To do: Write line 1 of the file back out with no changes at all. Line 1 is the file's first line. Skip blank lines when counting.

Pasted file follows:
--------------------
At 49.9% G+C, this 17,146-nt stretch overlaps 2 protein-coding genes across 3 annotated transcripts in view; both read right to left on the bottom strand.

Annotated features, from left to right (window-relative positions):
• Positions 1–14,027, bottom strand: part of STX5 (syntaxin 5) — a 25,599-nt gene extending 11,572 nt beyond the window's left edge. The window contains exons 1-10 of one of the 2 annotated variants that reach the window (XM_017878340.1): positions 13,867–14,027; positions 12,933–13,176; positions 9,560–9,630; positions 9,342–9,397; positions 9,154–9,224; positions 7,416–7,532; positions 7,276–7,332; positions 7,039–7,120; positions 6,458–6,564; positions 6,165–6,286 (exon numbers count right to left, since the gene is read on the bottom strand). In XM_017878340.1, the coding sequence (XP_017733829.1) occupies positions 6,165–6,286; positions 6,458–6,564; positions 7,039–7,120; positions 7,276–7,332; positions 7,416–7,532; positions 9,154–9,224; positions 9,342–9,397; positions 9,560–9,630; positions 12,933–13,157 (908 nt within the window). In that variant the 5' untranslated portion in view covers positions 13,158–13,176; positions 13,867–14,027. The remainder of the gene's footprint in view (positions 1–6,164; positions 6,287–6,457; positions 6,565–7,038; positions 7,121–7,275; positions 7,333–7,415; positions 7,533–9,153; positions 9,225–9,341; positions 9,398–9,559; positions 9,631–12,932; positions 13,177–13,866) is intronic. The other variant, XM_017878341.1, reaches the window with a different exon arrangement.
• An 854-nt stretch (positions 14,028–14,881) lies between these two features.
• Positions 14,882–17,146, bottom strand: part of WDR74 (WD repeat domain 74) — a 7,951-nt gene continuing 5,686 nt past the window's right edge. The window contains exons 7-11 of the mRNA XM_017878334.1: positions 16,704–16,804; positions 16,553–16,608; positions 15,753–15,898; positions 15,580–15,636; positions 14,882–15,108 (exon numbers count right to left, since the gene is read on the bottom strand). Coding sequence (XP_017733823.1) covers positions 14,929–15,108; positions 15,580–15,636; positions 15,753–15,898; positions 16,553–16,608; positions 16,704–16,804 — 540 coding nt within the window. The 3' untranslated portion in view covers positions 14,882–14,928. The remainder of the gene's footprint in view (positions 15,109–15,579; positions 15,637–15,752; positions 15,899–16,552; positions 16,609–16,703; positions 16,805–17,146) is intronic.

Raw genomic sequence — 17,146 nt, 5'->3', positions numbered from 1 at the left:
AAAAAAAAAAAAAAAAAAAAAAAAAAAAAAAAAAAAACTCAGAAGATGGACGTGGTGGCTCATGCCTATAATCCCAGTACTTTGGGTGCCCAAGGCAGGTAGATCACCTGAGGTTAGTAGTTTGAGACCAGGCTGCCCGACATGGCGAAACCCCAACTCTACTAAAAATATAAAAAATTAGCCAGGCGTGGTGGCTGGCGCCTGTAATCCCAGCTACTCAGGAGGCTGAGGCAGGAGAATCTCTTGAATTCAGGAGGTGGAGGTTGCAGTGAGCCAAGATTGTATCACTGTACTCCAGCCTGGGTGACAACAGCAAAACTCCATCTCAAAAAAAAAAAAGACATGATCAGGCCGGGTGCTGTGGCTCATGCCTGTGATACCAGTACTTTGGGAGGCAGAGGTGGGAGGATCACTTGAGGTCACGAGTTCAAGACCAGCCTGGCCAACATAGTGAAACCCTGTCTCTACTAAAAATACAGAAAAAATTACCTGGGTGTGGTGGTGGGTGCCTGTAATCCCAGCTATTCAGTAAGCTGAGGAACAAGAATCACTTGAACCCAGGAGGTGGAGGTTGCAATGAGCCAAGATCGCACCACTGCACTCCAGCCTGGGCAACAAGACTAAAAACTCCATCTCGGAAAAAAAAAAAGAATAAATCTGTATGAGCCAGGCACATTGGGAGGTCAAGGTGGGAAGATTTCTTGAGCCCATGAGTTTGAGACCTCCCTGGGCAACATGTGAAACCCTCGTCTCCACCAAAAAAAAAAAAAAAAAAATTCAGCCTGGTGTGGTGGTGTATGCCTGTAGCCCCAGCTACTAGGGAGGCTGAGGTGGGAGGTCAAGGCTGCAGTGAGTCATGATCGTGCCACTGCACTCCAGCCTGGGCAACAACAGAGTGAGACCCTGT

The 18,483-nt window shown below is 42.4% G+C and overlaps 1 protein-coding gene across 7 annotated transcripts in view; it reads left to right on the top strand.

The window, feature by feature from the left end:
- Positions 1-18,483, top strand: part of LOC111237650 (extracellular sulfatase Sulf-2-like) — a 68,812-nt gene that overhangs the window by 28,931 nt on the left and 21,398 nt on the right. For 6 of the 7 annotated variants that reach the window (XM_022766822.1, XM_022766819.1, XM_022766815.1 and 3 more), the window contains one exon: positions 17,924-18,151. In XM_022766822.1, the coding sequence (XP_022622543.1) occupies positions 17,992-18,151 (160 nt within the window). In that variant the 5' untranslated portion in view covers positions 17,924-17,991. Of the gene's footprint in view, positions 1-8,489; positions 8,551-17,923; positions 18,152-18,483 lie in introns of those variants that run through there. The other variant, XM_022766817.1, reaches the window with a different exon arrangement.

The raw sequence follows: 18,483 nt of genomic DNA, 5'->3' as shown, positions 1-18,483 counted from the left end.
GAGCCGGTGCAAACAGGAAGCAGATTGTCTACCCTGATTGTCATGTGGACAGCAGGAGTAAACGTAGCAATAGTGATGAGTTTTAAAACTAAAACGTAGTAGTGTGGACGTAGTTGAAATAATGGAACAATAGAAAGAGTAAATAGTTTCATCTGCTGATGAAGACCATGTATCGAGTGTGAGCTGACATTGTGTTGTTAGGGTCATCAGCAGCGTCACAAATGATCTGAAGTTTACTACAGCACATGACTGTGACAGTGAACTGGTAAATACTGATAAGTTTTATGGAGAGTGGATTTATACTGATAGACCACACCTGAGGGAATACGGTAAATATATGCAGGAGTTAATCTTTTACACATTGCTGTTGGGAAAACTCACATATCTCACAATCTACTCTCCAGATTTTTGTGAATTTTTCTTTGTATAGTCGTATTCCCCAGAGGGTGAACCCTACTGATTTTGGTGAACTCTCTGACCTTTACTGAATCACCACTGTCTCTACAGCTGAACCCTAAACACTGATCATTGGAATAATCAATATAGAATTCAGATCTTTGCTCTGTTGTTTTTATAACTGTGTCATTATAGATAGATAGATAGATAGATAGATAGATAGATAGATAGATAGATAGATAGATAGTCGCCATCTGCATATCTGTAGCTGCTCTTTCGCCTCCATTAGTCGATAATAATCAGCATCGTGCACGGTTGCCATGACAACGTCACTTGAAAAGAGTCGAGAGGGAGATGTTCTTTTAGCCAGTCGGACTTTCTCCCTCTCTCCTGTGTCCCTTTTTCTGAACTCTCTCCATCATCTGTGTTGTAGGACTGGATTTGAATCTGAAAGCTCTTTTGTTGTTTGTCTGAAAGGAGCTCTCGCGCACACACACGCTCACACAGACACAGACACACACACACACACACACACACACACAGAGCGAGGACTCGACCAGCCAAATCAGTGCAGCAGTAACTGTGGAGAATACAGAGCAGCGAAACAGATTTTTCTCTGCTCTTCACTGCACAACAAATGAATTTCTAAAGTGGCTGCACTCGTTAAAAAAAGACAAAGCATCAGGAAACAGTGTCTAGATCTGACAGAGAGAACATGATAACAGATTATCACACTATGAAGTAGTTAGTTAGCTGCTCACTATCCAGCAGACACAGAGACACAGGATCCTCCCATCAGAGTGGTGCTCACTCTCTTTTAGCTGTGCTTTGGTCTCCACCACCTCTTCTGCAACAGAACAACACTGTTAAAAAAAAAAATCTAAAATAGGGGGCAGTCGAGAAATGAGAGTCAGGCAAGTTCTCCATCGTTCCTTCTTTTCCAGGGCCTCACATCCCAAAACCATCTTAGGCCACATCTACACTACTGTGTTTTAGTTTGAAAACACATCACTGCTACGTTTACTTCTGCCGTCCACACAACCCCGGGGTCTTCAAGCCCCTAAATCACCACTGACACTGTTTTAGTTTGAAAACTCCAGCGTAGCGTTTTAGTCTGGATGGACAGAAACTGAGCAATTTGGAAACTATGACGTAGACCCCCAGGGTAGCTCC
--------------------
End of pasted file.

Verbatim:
At 49.9% G+C, this 17,146-nt stretch overlaps 2 protein-coding genes across 3 annotated transcripts in view; both read right to left on the bottom strand.